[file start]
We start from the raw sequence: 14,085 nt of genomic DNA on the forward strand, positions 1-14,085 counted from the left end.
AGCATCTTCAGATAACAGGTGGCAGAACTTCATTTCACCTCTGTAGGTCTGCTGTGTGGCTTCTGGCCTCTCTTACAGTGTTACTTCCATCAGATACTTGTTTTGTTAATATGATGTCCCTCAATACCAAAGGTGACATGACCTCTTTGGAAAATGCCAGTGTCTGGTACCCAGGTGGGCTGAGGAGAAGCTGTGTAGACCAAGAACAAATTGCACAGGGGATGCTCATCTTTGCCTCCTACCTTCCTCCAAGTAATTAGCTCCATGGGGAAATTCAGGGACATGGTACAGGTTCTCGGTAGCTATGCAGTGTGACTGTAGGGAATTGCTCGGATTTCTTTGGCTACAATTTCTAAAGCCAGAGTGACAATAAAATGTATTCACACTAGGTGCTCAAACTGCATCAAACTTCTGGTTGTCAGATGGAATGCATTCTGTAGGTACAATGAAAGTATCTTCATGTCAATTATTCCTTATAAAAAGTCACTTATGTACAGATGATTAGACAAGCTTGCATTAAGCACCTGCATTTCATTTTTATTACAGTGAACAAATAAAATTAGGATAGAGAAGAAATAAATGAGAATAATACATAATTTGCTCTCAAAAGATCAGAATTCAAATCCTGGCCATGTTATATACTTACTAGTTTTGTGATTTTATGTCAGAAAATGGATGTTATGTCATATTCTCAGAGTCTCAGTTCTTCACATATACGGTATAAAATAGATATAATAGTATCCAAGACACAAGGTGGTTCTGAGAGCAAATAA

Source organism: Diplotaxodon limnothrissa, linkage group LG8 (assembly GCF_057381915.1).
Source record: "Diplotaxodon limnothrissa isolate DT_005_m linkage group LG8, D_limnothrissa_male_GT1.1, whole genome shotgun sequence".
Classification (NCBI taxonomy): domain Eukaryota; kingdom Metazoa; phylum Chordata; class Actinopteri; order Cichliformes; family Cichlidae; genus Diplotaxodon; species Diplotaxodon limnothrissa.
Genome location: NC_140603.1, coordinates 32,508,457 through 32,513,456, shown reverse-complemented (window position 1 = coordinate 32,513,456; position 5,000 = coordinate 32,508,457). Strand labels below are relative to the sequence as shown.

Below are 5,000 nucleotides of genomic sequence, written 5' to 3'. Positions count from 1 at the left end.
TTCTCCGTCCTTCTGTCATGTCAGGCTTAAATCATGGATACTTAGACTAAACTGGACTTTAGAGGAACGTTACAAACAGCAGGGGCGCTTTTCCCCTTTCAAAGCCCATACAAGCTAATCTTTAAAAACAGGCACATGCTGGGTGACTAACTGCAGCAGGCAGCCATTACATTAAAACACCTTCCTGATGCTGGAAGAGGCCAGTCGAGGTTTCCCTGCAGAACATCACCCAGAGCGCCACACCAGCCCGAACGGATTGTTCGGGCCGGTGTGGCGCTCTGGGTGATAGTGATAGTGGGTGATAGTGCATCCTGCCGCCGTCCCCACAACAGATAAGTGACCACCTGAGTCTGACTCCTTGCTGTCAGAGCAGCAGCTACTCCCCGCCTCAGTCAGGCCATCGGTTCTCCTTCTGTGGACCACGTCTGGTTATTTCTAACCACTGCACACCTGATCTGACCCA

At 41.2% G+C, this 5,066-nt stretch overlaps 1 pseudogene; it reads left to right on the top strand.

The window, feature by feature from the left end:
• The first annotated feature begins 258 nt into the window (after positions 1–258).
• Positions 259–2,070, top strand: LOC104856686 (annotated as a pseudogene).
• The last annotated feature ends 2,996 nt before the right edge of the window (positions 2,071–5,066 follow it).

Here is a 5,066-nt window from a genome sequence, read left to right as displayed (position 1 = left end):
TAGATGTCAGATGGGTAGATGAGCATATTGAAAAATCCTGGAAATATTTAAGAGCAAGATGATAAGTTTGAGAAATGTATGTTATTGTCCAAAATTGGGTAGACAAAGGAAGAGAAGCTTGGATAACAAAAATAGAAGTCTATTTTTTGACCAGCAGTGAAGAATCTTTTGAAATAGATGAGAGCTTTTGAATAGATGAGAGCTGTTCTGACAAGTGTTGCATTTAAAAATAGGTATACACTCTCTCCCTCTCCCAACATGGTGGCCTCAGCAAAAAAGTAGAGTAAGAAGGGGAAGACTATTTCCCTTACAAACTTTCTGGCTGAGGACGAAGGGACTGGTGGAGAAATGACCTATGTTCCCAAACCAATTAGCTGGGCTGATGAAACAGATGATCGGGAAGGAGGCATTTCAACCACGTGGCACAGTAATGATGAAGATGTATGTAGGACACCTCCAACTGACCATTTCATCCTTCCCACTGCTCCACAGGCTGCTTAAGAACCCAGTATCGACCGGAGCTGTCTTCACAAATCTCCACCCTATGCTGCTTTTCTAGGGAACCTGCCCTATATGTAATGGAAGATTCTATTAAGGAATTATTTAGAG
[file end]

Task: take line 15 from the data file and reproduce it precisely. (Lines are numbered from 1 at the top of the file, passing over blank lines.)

TAGATGTCAGATGGGTAGATGAGCATATTGAAAAATCCTGGAAATATTTAAGAGCAAGATGATAAGTTTGAGAAATGTATGTTATTGTCCAAAATTGGGTAGACAAAGGAAGAGAAGCTTGGATAACAAAAATAGAAGTCTATTTTTTGACCAGCAGTGAAGAATCTTTTGAAATAGATGAGAGCTTTTGAATAGATGAGAGCTGTTCTGACAAGTGTTGCATTTAAAAATAGGTATACACTCTCTCCCTCTCCCAACATGGTGGCCTCAGCAAAAAAGTAGAGTAAGAAGGGGAAGACTATTTCCCTTACAAACTTTCTGGCTGAGGACGAAGGGACTGGTGGAGAAATGACCTATGTTCCCAAACCAATTAGCTGGGCTGATGAAACAGATGATCGGGAAGGAGGCATTTCAACCACGTGGCACAGTAATGATGAAGATGTATGTAGGACACCTCCAACTGACCATTTCATCCTTCCCACTGCTCCACAGGCTGCTTAAGAACCCAGTATCGACCGGAGCTGTCTTCACAAATCTCCACCCTATGCTGCTTTTCTAGGGAACCTGCCCTATATGTAATGGAAGATTCTATTAAGGAATTATTTAGAG